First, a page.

\begin{align}
\max c^t x \\
s.t. \; & Ax \le b \\
& x \ge 0 
\end{align}

We use ~ to identify the fuzzy (or flexible) parameters. By making the inequalities fuzzy, the user of the program can set an approximate goal to minimize/maximize an objective function rather than a completely realistic value. Furthermore, this fuzzy relation can be interpreted as "essentially smaller than or equal" instead of "smaller than or equal"


\begin{align}
\tilde{max} c^t x \\
s.t. \; & Ax \tilde{\le} b \\
& x \ge 0 
\end{align}

If the user has a certain objective value they would like to reach, this can be combined and further simplified to:


\begin{align}
Find \; x \\
s.t. \; & c^t x \tilde{\ge} z \\
& Ax \tilde{\le} b\\
& x \tilde{\ge} 0
\end{align}

The two constraints can be combined and the problem is further simplified to:


\begin{align}
Find \; x \\
s.t. \; & \hat{A}x \; \tilde{\le} \hat{b} \\
\end{align}

u_o is the membership function for the initial objective while u_i is the membership function for the constraints. These membership functions describe how closely the fuzzy inequalities are satisfied, we can describe the optimal decision to be:


\max \min {u_i(x)} = \max u_o(x)

An optimal solution to this problem can be found by solving


max \; min \;  1- \frac{\hat{A}_i x - b_i}{\Delta b_i}

A new variable λ is used to construct an LP that can be solved easily

 \max  \lambda \;\;\;\; s.t.  \bar{A} x + \lambda \le \bar{b}, x \ge 0, 0 \le \lambda \le 1

where  \bar{A} \; \text{and} \; \bar{b} \; \text{are} \; \bar{a}_{ij} = \hat{a}_{ij}/ \Delta b_i  \; \text{and} \; \bar{b}_i = 1 + (\hat(b_i) / \Delta b_i)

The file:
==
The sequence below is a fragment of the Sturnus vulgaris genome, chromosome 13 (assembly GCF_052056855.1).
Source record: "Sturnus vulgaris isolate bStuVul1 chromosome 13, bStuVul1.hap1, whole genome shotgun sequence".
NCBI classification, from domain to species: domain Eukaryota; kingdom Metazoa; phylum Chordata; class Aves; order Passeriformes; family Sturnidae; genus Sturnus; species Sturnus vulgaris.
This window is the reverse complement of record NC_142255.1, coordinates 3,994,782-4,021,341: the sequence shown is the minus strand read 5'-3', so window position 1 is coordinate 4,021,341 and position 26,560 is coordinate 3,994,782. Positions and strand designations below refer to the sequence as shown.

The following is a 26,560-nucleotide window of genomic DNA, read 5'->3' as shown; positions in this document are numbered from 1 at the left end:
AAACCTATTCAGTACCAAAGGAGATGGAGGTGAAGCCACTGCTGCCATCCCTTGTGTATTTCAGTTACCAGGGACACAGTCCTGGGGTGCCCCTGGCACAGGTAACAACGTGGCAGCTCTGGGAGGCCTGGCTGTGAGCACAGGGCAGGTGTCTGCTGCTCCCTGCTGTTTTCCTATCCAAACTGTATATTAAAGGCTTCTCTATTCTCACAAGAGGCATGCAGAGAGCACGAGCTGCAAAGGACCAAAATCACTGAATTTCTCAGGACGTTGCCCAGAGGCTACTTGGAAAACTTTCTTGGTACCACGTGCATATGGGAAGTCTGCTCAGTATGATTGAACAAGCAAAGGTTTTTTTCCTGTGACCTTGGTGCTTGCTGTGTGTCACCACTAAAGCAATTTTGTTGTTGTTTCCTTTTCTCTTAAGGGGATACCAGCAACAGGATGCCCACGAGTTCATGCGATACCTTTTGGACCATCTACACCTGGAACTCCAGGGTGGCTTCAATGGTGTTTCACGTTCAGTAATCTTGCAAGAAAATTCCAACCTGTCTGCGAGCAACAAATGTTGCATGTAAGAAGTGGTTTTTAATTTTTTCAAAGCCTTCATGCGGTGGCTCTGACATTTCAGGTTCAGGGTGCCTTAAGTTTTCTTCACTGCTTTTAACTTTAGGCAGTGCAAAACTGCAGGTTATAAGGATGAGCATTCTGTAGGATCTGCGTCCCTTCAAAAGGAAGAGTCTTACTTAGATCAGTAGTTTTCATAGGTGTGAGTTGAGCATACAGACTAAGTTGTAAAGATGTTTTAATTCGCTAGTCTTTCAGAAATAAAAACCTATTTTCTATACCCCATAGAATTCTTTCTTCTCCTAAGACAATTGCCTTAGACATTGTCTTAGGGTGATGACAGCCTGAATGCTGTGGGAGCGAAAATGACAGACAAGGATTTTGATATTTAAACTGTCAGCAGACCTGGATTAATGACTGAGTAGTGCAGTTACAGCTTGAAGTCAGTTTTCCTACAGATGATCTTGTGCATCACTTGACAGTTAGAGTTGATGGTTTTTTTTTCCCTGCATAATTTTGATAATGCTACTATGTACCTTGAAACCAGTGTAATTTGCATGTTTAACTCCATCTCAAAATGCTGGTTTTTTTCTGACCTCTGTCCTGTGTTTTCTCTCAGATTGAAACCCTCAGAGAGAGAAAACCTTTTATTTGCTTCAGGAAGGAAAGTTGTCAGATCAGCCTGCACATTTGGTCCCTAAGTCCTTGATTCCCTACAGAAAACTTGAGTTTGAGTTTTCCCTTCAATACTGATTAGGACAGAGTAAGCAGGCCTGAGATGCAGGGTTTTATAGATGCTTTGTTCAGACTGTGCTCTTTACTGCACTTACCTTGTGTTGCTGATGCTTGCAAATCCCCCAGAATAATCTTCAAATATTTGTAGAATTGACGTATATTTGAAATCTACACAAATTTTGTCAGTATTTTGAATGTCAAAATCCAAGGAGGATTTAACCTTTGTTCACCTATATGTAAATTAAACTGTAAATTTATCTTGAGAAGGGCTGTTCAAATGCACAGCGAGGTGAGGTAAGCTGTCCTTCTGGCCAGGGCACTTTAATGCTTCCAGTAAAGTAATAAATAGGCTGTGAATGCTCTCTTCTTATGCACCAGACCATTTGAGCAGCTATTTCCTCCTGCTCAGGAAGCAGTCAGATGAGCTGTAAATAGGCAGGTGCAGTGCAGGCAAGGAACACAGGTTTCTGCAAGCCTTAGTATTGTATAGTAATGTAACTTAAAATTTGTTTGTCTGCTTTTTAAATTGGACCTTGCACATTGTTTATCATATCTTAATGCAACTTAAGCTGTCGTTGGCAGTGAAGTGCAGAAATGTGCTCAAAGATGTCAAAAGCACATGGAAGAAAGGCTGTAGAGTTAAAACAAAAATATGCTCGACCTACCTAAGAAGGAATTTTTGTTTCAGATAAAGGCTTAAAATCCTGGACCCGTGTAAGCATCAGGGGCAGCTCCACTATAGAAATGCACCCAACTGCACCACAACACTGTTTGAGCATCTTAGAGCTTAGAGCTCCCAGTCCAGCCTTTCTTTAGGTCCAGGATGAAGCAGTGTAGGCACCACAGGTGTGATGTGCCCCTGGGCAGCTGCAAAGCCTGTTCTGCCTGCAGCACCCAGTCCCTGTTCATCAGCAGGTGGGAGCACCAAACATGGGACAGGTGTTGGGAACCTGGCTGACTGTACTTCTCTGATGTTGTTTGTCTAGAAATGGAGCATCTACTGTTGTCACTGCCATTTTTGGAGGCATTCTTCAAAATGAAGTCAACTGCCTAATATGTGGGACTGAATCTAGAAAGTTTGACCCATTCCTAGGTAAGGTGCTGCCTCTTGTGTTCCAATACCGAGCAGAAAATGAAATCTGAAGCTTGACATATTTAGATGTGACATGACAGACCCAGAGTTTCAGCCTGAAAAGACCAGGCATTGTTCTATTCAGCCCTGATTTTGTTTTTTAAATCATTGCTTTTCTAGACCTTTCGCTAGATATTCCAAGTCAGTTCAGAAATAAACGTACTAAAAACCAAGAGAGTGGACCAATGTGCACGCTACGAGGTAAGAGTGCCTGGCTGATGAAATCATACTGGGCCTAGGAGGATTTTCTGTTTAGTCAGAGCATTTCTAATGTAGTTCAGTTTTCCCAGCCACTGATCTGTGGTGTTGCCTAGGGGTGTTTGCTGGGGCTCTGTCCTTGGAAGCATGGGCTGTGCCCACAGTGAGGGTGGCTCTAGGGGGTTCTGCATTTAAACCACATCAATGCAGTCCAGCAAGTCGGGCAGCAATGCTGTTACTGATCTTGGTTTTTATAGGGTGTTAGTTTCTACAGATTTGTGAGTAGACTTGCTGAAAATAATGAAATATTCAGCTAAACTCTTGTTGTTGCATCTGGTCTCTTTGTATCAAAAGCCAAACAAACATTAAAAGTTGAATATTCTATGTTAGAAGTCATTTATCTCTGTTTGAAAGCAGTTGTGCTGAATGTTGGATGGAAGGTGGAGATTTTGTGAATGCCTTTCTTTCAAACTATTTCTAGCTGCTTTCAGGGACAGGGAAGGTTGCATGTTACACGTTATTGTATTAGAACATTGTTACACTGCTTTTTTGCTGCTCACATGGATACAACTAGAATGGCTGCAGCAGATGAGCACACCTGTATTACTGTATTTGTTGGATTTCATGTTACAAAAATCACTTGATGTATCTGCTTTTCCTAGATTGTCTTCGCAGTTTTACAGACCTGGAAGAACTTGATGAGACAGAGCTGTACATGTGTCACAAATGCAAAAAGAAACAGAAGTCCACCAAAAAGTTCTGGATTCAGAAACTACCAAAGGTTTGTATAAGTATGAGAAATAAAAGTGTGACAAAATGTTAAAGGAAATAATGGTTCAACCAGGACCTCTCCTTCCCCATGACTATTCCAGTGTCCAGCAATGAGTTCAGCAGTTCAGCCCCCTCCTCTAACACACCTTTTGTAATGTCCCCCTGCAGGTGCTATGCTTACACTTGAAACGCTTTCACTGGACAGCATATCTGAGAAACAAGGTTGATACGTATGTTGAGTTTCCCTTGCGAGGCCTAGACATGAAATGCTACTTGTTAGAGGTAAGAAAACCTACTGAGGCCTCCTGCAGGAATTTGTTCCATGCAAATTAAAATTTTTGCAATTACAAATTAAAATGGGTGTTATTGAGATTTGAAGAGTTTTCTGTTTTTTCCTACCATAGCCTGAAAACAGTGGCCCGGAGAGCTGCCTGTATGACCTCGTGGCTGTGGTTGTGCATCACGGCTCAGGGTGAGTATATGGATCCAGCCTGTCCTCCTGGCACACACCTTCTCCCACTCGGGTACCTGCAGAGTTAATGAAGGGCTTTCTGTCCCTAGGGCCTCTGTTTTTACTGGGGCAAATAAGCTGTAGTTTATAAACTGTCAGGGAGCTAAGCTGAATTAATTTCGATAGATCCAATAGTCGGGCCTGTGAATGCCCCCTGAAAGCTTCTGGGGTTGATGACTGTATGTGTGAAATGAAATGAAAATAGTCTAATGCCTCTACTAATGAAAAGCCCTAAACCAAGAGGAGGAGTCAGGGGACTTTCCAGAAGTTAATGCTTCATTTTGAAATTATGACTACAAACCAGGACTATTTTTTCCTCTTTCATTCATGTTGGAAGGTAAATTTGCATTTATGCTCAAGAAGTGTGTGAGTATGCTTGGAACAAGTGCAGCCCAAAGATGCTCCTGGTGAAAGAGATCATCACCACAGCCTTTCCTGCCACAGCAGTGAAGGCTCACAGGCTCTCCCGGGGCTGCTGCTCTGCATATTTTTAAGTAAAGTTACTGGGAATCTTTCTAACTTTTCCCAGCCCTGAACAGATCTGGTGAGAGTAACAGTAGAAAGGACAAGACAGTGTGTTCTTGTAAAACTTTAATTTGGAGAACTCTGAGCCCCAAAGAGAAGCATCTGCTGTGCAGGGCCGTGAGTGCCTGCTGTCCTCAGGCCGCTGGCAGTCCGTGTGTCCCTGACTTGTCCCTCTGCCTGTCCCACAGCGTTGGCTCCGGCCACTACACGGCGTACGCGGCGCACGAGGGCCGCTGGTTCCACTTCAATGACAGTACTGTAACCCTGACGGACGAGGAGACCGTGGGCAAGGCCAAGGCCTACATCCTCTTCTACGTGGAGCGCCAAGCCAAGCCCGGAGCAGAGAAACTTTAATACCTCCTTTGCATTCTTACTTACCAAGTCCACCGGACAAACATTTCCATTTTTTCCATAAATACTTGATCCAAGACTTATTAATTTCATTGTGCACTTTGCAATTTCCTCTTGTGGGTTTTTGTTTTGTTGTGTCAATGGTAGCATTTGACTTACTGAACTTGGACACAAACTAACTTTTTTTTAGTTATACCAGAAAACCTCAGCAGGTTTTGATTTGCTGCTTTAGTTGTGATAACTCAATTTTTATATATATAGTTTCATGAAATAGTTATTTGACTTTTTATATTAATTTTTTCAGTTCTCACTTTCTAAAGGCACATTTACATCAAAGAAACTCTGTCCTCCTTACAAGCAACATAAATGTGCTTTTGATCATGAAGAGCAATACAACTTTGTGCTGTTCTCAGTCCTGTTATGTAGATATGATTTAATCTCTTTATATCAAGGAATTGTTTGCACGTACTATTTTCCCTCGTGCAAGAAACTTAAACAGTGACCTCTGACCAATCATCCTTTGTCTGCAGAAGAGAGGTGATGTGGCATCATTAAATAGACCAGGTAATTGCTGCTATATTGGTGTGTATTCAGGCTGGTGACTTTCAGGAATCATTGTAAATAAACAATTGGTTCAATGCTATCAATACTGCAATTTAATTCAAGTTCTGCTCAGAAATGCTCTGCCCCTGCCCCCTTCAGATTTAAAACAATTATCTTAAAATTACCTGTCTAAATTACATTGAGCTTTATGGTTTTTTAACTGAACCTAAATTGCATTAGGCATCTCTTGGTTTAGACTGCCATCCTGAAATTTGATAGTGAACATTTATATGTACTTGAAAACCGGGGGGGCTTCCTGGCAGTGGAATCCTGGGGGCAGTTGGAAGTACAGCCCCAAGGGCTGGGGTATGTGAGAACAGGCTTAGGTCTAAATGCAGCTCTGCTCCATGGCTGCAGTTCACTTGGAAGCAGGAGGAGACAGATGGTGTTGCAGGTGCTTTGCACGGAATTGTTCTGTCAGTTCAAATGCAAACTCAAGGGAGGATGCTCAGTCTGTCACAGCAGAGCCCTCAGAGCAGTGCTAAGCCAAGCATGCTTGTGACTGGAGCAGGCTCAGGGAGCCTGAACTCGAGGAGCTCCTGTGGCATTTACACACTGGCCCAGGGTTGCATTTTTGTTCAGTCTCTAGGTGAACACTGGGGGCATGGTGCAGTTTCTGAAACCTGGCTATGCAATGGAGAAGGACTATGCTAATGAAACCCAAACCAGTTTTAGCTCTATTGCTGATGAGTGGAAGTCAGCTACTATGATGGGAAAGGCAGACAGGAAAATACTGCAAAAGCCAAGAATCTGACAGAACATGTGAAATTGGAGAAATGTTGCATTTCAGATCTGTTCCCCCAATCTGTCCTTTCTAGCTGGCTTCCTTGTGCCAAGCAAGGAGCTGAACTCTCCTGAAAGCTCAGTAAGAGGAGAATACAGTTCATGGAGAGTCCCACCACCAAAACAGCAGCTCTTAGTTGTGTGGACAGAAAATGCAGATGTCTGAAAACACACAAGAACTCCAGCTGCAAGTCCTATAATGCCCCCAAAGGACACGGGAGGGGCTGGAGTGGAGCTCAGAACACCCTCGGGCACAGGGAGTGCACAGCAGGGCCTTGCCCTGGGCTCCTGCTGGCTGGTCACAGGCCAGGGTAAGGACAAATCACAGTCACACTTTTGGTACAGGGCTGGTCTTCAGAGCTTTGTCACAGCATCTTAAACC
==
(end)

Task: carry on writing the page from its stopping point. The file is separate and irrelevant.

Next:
Possibilistic programming

In possibilistic programming

Applications

Examples

This simple example for Water Resources Management [3] shows how triangular fuzzy programs can be applied to real life situations. NO1 and NO2 provide water to other nodes, while A1 and A2 are water consumers. The goal of this problem is to calculate the amount of water

Known: Water into N1: 66L Water into N2: 59L

Max Demand: A1: 49L A2: 35L N3 = N1-A1+ 0.3A1 (Water into N3 is water from N1 plus about 30% of water from A1)

Minimum flows: Into N4: 47L From N2 to N3: 8L

Revenue from Centers: A1: $1/L A2: $1.5/L

Failed to parse(syntax error): \max x1 + 1.5x2\\ x1 \le 66\\ x2 \le 59\\ x1 \le 49\\ x2 \le 35\\ 66+59 - 0.7x1 - x2 \ge 47\\ 59-x2 \ge 8\\ x1,x2 \ge 0\\


Water.png


p_1 = \begin{pmatrix}
49 \\
52 \\
55 
\end{pmatrix}


p_2 = \begin{pmatrix}
35 \\
37 \\
39 
\end{pmatrix}


QN_1 = \begin{pmatrix}
49 \\
52 \\
55 
\end{pmatrix}


QN_1 = \begin{pmatrix}
49 \\
52 \\
55 
\end{pmatrix}

Conclusion

References

[1] http://www.researchgate.net/profile/Nikolaos_Sahinidis/publication/222687527_Optimization_under_uncertainty_state-of-the-art_and_opportunities/links/5463babb0cf2c0c6aec4f7a8.pdf [2] http://www.worldacademicunion.com/journal/jus/jusVol01No2paper03.pdf [3] http://www.ewra.net/ew/pdf/EW_2004_7-8_03.pdf